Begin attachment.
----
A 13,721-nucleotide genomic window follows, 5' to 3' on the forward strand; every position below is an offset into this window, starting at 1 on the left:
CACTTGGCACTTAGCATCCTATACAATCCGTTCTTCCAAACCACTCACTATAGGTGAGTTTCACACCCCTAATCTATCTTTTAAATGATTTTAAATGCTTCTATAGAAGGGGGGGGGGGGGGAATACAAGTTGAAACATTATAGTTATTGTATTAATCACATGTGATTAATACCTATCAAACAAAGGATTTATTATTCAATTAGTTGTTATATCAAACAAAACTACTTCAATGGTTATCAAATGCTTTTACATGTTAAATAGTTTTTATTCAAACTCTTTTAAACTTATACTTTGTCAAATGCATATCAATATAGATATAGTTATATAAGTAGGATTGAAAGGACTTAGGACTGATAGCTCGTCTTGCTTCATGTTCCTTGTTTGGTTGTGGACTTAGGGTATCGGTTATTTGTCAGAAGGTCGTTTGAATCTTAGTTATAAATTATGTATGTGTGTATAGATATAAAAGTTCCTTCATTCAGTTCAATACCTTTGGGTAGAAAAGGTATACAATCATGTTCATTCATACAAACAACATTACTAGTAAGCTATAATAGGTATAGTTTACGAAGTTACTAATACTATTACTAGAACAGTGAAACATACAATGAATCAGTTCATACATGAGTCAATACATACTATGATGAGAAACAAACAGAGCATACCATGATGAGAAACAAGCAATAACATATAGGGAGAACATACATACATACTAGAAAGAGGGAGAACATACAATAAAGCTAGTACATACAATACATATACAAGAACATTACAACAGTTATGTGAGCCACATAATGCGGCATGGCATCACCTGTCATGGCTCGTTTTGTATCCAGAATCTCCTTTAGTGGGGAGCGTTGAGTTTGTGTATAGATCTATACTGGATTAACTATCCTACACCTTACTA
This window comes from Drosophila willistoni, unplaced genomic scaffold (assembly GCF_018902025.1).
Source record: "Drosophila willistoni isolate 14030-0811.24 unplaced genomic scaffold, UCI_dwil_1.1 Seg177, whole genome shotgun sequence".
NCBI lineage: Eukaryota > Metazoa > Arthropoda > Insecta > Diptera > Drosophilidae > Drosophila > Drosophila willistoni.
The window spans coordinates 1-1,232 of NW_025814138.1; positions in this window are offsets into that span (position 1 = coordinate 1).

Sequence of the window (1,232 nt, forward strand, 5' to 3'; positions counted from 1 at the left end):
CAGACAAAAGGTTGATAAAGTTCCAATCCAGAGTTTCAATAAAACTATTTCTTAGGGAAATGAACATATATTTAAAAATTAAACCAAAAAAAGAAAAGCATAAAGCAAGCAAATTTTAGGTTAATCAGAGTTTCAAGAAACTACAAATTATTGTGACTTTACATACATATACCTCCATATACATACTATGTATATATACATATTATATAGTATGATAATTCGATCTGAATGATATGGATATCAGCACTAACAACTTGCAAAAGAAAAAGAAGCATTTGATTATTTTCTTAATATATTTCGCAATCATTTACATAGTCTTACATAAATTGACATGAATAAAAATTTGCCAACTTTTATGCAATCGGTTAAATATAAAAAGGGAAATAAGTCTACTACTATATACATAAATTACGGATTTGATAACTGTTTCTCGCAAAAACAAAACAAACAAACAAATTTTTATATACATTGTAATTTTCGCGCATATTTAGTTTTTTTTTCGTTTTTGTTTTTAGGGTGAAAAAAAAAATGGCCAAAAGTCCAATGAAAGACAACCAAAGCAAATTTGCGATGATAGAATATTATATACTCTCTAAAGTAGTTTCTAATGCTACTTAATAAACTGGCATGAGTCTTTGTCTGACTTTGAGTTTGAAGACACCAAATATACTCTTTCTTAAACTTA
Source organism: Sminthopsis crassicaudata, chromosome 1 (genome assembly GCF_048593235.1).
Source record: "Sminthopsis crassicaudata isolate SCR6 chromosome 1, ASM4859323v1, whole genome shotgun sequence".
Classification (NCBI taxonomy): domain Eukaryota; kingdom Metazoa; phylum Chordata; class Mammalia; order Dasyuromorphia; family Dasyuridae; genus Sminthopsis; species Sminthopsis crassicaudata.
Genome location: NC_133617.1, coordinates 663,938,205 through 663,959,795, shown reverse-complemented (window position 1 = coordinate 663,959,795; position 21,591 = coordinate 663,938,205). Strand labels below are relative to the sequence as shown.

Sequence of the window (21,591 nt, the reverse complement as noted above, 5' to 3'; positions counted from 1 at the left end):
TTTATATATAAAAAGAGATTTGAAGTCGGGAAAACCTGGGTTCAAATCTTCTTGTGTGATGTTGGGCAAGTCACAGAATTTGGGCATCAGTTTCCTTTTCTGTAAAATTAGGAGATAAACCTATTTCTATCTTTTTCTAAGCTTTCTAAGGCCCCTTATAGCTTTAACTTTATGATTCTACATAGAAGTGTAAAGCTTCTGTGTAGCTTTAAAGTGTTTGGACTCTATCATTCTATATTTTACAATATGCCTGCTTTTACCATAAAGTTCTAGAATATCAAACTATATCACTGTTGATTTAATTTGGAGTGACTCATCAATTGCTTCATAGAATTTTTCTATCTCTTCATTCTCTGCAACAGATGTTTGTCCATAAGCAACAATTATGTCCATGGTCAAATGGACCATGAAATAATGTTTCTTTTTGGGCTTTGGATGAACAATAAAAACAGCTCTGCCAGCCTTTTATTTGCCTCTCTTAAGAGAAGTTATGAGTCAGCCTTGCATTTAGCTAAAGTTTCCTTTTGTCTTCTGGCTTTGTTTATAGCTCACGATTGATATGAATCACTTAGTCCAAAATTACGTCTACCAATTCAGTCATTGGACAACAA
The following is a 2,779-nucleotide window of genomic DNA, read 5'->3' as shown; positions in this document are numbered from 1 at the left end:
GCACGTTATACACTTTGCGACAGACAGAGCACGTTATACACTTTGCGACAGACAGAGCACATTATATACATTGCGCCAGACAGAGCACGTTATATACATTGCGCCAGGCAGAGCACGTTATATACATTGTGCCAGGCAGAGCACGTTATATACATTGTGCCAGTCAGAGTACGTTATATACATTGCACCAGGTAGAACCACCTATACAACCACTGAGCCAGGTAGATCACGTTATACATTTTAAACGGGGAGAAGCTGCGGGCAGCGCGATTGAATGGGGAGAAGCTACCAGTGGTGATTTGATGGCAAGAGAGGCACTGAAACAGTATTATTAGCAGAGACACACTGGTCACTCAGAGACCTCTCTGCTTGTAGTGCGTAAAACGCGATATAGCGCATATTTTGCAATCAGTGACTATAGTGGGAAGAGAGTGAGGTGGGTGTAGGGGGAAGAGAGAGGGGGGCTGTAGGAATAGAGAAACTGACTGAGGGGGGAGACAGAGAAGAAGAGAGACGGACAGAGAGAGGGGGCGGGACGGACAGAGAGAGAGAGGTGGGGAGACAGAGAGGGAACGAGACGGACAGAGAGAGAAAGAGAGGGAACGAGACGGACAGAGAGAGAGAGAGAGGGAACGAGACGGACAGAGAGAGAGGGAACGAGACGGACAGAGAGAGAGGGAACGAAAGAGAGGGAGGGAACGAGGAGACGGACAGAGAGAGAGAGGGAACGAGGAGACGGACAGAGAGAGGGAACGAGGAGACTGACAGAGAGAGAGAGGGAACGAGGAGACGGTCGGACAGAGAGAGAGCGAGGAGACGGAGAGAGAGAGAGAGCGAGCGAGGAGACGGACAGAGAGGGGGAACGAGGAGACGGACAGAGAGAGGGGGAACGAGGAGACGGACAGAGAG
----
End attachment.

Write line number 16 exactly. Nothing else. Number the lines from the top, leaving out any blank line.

GCACGTTATACACTTTGCGACAGACAGAGCACGTTATACACTTTGCGACAGACAGAGCACATTATATACATTGCGCCAGACAGAGCACGTTATATACATTGCGCCAGGCAGAGCACGTTATATACATTGTGCCAGGCAGAGCACGTTATATACATTGTGCCAGTCAGAGTACGTTATATACATTGCACCAGGTAGAACCACCTATACAACCACTGAGCCAGGTAGATCACGTTATACATTTTAAACGGGGAGAAGCTGCGGGCAGCGCGATTGAATGGGGAGAAGCTACCAGTGGTGATTTGATGGCAAGAGAGGCACTGAAACAGTATTATTAGCAGAGACACACTGGTCACTCAGAGACCTCTCTGCTTGTAGTGCGTAAAACGCGATATAGCGCATATTTTGCAATCAGTGACTATAGTGGGAAGAGAGTGAGGTGGGTGTAGGGGGAAGAGAGAGGGGGGCTGTAGGAATAGAGAAACTGACTGAGGGGGGAGACAGAGAAGAAGAGAGACGGACAGAGAGAGGGGGCGGGACGGACAGAGAGAGAGAGGTGGGGAGACAGAGAGGGAACGAGACGGACAGAGAGAGAAAGAGAGGGAACGAGACGGACAGAGAGAGAGAGAGAGGGAACGAGACGGACAGAGAGAGAGGGAACGAGACGGACAGAGAGAGAGGGAACGAAAGAGAGGGAGGGAACGAGGAGACGGACAGAGAGAGAGAGGGAACGAGGAGACGGACAGAGAGAGGGAACGAGGAGACTGACAGAGAGAGAGAGGGAACGAGGAGACGGTCGGACAGAGAGAGAGCGAGGAGACGGAGAGAGAGAGAGAGCGAGCGAGGAGACGGACAGAGAGGGGGAACGAGGAGACGGACAGAGAGAGGGGGAACGAGGAGACGGACAGAGAG